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This site suggests using 4 common English words as a password is no longer safe.

Apparently the top 5000 English words in any combination of 4 words can be hashed in 1.5 minutes at 7Thash/sec.

The article didn't mention the hashing algorithm - but this is worrying.

Can anyone validate what this article is saying? I have a feeling they were talking about straight MD5 hashes. Also, how long for all the English word combinations - not just the top 5000? I couldn't quite do the math but came up with 8.6×1020 combinations.. I don't know how long that'd work out at.. a long time at a guess?

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    There is no definitive set of "all English words" to pick four from. – Οurous Jun 8 '18 at 9:33
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    For the sake of argument, let's say 171,476 words which is what google comes up with (I think that's "English words in use") – John Hunt Jun 8 '18 at 9:42
  • The funny thing is, nobody ever claimed 4 words is sufficient against this type of attack (offline hash-cracking attack). In fact the famous comic referenced in that article explicitly states that it doesn't apply to offline hash attacks. "Diceware" (which uses 7776-word dicts instead of 2000ish) started by recommending 5 words and now recommends 6. Easy solution to this "problem", then: Add. A. Word. – Ben Jun 13 '18 at 15:44
  • Side-note: I hate all these articles thinking they're clever by "debunking" the "correct horse battery staple" method which never seem to understand the method anyway, and almost inevitably end up recommending some lame security-through-obscurity scheme instead. This article is no exception. – Ben Jun 13 '18 at 15:46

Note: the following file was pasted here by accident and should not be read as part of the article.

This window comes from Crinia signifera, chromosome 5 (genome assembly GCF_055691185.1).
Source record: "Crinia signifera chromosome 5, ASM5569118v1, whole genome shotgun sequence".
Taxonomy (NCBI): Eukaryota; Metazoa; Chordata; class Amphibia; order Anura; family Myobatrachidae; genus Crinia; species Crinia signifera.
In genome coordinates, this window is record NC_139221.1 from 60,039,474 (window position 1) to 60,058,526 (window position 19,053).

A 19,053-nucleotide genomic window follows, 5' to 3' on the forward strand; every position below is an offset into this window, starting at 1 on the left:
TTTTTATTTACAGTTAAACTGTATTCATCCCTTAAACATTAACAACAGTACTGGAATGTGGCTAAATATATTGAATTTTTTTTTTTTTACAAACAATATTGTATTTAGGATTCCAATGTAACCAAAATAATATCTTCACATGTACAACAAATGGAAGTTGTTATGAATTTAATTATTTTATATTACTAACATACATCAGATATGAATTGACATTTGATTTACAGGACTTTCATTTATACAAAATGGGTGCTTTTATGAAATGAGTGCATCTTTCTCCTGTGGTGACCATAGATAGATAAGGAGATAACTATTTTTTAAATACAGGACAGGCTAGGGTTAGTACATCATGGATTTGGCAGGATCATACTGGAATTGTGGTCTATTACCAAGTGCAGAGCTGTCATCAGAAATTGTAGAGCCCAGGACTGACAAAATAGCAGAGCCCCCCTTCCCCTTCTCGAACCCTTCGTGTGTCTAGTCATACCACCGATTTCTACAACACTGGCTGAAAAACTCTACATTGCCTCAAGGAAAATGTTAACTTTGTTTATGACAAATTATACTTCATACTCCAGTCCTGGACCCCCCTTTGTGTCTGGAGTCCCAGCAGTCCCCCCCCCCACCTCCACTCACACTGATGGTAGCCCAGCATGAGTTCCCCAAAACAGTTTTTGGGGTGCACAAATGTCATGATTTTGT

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If you are choosing four items from a set of 171,476, you have a keyspace of 171,4764. 7 TH/s is 7×1012 per second, so 171,4764 / 7×1012 ≈ 1.24×108 seconds to search the entire keyspace. The average time will be half that. So at a "measly" 7 TH/s, this would take an average of 715 days.

Note that this only provides approximately log2(171,4764) ≈ 69.6 bits, which is worryingly small. A dedicated attacker can exceed 7 TH/s. Google publicly broke SHA-1, requiring only 263 operations. Doing 269.6 operations is a lot more, but certainly within reach of a powerful adversary.

So what if you are choosing from only 5000 words? 50004 / 7×1012 ≈ 89 seconds maximum, and an average of half of that. After all, it only provides 49 bits of security. Not good!

  • What hashing algo are you basing this on? – John Hunt Jun 8 '18 at 10:01
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    @JohnHunt You specified 7 TH/s. If it's MD5 then we assume it's being cracked at 7 TH/s. If it's SHA-256 then we still assume it's being cracked at 7 TH/s. – forest Jun 8 '18 at 10:02
  • Good point. The article suggests this is the fastest GPU available - what algo would you say that is at 7TH/s? – John Hunt Jun 8 '18 at 10:07
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    Sounds like it could be MD5 or SHA-1 but still seems pretty high. Just two years ago, the fastest for MD5 was something like 200 GH/s and I doubt the speed increased by 35 times in two years). But remember, a dedicated attacker will be using a cluster of ASICs (consumer ones can regularly do 20+ TH/s for SHA-256), not a single high-end GPU. BTW, modern recommendations for diceware-based passwords usually give 12 words (from a 7,000 dictionary) to be ideal. – forest Jun 8 '18 at 10:08
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    Let us continue this discussion in chat. – Royce Williams Jun 8 '18 at 10:53

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